Off-campus UMass Amherst users: To download dissertations, please use the following link to log into our proxy server with your UMass Amherst user name and password.

Non-UMass Amherst users, please click the view more button below to purchase a copy of this dissertation from Proquest.

(Some titles may also be available free of charge in our Open Access Dissertation Collection, so please check there first.)

Dancing America: Modern dance and cultural nationalism, 1925-1950

Julia Lawrence Foulkes, University of Massachusetts Amherst


In 1930, the dancer and choreographer Martha Graham proclaimed the arrival of "dance as an art of and from America." Doris Humphrey, Ted Shawn, Katherine Dunham, and Helen Tamiris joined Graham in shaping a new art form: modern dance. Confrontational and experimental, modern dancers questioned their own roles in society, the role of art in America, and the place of America in the world. This dissertation is about how modern dance developed in the midst of debates about national identity. In the wave of cultural nationalism of the 1930s, modern dancers attacked ballet because of its elitist roots in European courts. Influenced by communist and socialist politics, they danced in bare feet, with unadorned costumes, and privileged individual expression and portrayals of abstract concepts over fairytale narratives and escapist entertainment. White women (many of whom were Jewish), gay men, and some African American men and women populated modern dance. Separate chapters explore how each of these groups negotiated what it meant to be an American through dance. Challenges to gender, sexual, racial, and class norms coalesced in idealized visions of American democracy and pluralism such as Graham's 1938 "American Document." Dancing American heretics, pioneers, and workers toppled corps of European swans, sylphs, and snowflakes. The convergence of these marginalized groups in modern dance demonstrates the critical role that social identities played in this movement of cultural nationalism. Modern dancers found in dance the medium through which they could explore what set them apart from the white male so often depicted as the consummate expression of American individualism: their bodies. The case of modern dance highlights the interplay of different identities--as women, Jews, or African Americans--that undercut a unified national identity. In this art form that attracted physically distinct groups of people, those distinctions, particularly of race, fractured ideas of a national culture. In the wake of World War II, Merce Cunningham led a new phase of modern dance that rejected nationalist themes and social purpose. In dancing America, modern dancers exposed the physical and social dimensions of nationalist beliefs in 1930s and 1940s American society.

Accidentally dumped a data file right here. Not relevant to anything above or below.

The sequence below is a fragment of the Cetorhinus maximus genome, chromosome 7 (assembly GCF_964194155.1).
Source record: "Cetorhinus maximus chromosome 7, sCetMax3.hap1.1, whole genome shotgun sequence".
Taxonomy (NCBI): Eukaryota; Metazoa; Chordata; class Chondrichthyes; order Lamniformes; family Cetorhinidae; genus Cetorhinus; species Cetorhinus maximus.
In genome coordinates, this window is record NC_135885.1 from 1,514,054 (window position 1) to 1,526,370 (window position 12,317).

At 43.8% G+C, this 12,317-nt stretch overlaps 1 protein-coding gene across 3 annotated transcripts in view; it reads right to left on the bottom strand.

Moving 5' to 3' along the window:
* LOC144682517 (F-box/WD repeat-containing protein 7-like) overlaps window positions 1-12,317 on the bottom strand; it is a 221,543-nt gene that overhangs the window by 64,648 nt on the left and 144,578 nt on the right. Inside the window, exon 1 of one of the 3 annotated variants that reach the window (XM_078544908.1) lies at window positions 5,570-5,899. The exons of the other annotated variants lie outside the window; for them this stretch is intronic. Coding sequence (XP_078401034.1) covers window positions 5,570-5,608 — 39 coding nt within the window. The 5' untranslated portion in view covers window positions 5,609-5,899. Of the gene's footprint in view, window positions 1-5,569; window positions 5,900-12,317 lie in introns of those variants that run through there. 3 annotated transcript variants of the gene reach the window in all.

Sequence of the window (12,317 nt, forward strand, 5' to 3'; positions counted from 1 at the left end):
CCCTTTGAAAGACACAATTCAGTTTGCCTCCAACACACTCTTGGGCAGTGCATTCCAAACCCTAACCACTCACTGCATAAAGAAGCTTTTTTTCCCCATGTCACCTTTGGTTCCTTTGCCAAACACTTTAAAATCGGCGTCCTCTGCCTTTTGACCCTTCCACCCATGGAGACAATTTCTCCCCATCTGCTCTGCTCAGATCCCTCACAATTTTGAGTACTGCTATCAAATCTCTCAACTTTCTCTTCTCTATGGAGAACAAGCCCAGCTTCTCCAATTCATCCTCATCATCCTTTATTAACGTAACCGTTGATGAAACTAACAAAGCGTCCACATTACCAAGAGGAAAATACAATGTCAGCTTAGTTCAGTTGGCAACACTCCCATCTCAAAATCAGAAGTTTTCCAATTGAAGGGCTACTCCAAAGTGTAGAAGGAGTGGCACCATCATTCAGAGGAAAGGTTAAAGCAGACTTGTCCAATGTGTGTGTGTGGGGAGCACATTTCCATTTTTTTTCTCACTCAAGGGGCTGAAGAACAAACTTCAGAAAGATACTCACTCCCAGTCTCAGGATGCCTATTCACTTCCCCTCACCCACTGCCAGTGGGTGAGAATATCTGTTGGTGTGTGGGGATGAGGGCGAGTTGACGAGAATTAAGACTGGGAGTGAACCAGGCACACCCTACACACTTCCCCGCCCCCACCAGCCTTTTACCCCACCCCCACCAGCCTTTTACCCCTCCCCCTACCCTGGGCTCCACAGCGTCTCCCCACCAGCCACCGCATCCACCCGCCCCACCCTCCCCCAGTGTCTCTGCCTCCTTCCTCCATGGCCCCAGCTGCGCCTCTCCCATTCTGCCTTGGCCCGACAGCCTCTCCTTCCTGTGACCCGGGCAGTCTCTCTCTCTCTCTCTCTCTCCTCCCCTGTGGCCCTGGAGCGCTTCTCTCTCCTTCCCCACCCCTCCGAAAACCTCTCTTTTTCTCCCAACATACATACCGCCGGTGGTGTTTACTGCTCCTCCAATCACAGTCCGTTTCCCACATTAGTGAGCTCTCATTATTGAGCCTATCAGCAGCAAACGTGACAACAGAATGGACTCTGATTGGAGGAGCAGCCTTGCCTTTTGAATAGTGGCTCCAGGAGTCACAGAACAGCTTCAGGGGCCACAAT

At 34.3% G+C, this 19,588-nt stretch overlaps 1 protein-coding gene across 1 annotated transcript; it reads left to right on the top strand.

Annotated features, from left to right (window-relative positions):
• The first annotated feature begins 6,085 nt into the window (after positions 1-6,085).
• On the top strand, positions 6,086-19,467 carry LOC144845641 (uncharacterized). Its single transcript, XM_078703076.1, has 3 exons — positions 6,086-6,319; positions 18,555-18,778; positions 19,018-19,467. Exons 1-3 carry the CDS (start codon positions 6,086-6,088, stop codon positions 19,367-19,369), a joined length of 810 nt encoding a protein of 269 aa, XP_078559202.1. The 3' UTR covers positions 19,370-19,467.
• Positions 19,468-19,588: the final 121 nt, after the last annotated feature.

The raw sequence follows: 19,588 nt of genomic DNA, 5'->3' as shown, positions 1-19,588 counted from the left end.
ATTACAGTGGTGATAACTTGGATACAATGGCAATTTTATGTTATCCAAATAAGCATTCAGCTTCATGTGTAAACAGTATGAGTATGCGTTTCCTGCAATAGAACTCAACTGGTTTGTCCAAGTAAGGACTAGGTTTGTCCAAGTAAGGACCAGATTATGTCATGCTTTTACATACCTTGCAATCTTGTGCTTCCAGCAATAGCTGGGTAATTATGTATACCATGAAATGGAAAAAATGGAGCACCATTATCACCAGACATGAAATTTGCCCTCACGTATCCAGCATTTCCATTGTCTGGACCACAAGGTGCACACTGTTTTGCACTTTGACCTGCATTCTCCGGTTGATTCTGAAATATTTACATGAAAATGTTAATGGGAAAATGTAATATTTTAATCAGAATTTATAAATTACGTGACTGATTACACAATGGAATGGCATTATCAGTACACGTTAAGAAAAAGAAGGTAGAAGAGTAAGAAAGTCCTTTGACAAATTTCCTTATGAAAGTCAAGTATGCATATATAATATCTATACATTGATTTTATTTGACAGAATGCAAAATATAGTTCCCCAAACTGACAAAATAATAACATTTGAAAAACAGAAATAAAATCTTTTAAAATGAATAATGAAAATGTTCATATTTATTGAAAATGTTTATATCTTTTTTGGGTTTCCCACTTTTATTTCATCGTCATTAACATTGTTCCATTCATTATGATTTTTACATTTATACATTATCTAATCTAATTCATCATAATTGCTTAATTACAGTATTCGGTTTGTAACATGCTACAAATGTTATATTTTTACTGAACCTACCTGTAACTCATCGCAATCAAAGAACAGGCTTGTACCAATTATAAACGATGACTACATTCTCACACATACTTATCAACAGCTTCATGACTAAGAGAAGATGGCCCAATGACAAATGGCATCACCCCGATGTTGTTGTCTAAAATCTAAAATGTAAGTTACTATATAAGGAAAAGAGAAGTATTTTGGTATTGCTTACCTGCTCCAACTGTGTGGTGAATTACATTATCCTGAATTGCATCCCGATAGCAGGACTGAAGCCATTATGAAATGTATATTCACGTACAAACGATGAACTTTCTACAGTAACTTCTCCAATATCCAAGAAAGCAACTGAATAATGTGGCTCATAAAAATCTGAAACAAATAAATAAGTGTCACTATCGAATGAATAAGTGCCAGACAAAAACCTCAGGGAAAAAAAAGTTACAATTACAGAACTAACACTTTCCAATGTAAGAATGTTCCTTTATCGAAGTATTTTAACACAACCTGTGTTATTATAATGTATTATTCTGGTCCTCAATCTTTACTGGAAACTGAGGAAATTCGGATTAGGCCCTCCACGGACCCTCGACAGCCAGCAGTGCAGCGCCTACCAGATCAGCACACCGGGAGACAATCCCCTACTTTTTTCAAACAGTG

Subject Area

American history|Womens studies|Dance

Recommended Citation

Foulkes, Julia Lawrence, "Dancing America: Modern dance and cultural nationalism, 1925-1950" (1997). Doctoral Dissertations Available from Proquest. AAI9721448.